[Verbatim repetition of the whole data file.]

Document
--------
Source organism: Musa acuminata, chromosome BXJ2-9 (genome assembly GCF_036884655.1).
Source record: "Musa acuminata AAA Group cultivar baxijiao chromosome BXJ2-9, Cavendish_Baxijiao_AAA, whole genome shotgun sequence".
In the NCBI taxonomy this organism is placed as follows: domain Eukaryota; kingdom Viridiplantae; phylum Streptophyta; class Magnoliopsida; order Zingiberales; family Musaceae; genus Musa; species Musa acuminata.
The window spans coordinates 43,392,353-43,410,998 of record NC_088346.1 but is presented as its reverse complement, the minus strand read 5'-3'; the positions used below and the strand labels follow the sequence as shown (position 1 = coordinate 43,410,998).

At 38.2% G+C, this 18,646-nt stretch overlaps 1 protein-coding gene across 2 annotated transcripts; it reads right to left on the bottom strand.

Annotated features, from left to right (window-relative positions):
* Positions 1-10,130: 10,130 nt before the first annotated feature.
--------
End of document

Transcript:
Source organism: Musa acuminata, chromosome BXJ2-9 (genome assembly GCF_036884655.1).
Source record: "Musa acuminata AAA Group cultivar baxijiao chromosome BXJ2-9, Cavendish_Baxijiao_AAA, whole genome shotgun sequence".
In the NCBI taxonomy this organism is placed as follows: domain Eukaryota; kingdom Viridiplantae; phylum Streptophyta; class Magnoliopsida; order Zingiberales; family Musaceae; genus Musa; species Musa acuminata.
The window spans coordinates 43,392,353-43,410,998 of record NC_088346.1 but is presented as its reverse complement, the minus strand read 5'-3'; the positions used below and the strand labels follow the sequence as shown (position 1 = coordinate 43,410,998).

At 38.2% G+C, this 18,646-nt stretch overlaps 1 protein-coding gene across 2 annotated transcripts; it reads right to left on the bottom strand.

Annotated features, from left to right (window-relative positions):
* Positions 1-10,130: 10,130 nt before the first annotated feature.